Apart from full-time napper, Jason Momoa’s fluffer or nail polish name chooser, there are few jobs I would class as ‘the dream’. Radio DJ is one of them though, and despite the fact our protagonist here doesn’t quite fall into the late night lady DJ horror movie trope I personally aspire to, it’s still quite interesting to me.
This week we examine art and authenticity vs. corporation, sponsorship and selling out, all via the medium of romantic comedy. Against the backdrop of Christmas.
Holiday Rush (2019)
After his sudden firing, a popular radio DJ moves in with his aunt, bringing along his four spoiled children, and a plan to return to the airwaves.
Directed by: Leslie Small
Starring: Romany Malco • Sonequa Martin-Green • Darlene Love
Hip Hop deejay Rashon “Rush” Williams (Malco) is kind of a big deal at his station WMLE – until his boss announces, in the lead up to Christmas, that it’s being sold to a huge corporation, and will be switching to a pop format. This news isn’t welcomed, since widower Rush and his four children have grown accustomed to a certain lifestyle. Without his generous salary and Christmas bonus, how’s he supposed to keep up with the ridiculous demands of the twins (miniature horses), eldest daughter Mya (Prada handbag) and only son Jamal (Harvard University)?
Hope appears in the form of Rush’s station manager Roxy Richardson (Sonequa Martin-Green) who’s lost her job alongside him. She comes up with a hare-brained scheme to save them all – buy the old radio station they both used to work at – WBQL – and keep Rush on the air. Meanwhile, Rush and the kids have moved back into their old house, where Aunty Jo (Love) now resides.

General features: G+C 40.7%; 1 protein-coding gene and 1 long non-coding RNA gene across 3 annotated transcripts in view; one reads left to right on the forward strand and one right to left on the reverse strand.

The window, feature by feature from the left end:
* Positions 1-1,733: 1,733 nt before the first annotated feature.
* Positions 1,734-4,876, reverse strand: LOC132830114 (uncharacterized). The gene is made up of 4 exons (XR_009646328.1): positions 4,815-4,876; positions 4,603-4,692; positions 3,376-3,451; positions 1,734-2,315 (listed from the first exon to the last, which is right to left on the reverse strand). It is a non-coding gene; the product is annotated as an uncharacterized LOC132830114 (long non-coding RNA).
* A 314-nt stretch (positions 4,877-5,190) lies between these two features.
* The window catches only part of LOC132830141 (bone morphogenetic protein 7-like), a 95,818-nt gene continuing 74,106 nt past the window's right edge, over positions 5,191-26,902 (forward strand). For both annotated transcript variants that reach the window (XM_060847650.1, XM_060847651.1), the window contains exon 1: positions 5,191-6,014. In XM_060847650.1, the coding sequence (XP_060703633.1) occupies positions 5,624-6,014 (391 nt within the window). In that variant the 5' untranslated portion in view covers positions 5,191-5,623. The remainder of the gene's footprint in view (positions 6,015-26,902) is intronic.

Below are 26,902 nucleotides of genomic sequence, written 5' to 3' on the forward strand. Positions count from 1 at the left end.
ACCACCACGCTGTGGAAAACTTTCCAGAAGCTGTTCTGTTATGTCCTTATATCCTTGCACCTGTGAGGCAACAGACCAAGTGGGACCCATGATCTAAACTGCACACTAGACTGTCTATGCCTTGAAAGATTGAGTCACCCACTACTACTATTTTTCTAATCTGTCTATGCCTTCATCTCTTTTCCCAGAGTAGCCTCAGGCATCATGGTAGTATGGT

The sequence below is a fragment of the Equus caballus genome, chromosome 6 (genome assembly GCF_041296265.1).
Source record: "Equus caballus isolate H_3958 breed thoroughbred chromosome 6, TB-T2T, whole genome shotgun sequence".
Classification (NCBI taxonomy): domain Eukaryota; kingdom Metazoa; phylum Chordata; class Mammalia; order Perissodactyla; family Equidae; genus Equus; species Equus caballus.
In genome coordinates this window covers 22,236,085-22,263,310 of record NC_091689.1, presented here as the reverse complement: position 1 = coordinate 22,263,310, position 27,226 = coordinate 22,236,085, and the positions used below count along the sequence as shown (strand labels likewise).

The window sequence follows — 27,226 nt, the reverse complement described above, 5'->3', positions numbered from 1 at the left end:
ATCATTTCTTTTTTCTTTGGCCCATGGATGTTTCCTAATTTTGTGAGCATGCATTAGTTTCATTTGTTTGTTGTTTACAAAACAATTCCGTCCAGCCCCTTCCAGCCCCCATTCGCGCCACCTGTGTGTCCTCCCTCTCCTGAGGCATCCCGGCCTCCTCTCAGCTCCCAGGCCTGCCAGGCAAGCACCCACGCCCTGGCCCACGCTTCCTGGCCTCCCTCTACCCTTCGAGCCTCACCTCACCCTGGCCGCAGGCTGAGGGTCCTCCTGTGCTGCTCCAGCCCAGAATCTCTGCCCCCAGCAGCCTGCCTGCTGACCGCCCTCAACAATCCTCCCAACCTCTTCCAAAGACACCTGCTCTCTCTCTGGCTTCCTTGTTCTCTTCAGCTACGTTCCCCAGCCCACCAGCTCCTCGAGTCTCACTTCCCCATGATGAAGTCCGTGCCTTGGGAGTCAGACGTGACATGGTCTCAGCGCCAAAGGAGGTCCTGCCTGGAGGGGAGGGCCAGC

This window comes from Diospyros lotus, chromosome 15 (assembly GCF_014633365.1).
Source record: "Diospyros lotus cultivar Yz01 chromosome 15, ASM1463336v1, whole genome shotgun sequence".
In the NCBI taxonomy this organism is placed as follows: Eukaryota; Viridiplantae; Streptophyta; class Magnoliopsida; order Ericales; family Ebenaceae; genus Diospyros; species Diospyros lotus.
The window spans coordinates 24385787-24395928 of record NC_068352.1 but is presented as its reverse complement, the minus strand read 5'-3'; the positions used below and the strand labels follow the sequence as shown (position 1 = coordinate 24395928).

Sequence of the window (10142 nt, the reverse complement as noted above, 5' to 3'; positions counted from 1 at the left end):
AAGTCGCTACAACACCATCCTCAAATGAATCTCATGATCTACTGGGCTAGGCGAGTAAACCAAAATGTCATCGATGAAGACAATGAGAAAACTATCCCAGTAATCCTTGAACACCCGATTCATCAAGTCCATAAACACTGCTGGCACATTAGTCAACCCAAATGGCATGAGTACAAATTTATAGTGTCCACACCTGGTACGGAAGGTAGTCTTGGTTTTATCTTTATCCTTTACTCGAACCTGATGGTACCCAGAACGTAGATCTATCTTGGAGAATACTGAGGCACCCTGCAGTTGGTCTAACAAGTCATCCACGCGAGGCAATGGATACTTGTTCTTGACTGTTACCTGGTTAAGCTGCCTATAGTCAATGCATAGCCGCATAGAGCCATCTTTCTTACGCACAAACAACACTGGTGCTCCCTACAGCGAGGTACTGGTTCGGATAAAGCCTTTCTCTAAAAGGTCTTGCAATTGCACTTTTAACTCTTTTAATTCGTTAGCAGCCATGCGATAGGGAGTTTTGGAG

So we’re all good, right? Well, no because the children are having a hard time adjusting to a lower key life – especially Jamal, who’s worried about his dream of Harvard. In addition, he’s also struggling with life in the house he once shared with his mother Paula (La La Anthony). Luckily, formidable Aunty Jo is on hand to remind those spoilt little fuckers what’s truly important.
Which is lucky, ‘cos WMLE are pissed when they find out about Rush & Roxy’s new project and put pressure on advertisers not to sponsor them.
Will our dynamic duo push past this new challenge to make WBQL the screaming success is has the potential to be?
Let’s not forget this is also a rom com and any fool can spot the chemistry between the pals a mile off. As their dream begins to flourish, so does their love – how will the kids, and Aunty, welcome this news?
I put this on earlier in the week and got very distracted. On the surface it really wasn’t my cup of tea and I wasn’t particularly looking forward to the necessary re-watch in order to write this review. This morning I watched it properly and… I don’t hate it.
While the spoilt children really got my goat a few times – as they were supposed to – this is a study on grief and throwing money, and things, at a problem rather than facing it. Which is understandable, given the circumstances.
I liked Rush too, who at first glance seems like kind of a flashy a-hole. I mean, he can be but he’s also a loving father and a decent enough guy. He’s also genuinely passionate about what he does, pushing back against being ‘good’ to keep his boss onside in favour of staying true to his hip hop roots. I’d have liked more of that actually.
His relationship with Roxy seems very organic and is framed as a real partnership which I like. It’s also heart-warming that although there’s some initial drama, the kids welcome her as much as Rush does.
There are some comedic moments, Jo is stunning and wise, maintaining all the way through that those children have been given too much of the things that don’t matter – and Rush’s former boss, the slimy Marshall Stone (Deon Cole) has his moments.
It really wouldn’t be much of a Christmas movie if at least one person hasn’t learnt an important lesson here and I think we can safely assume that most of the family have been schooled. I was touched by the head to head between father and son, which I think is important to see. Men talking about their emotions up in here? I love to see it.
Right, now I really want to buy a small but perfectly formed radio station and go up against a massive conglomerate, just for shits and gigs – who’s with me?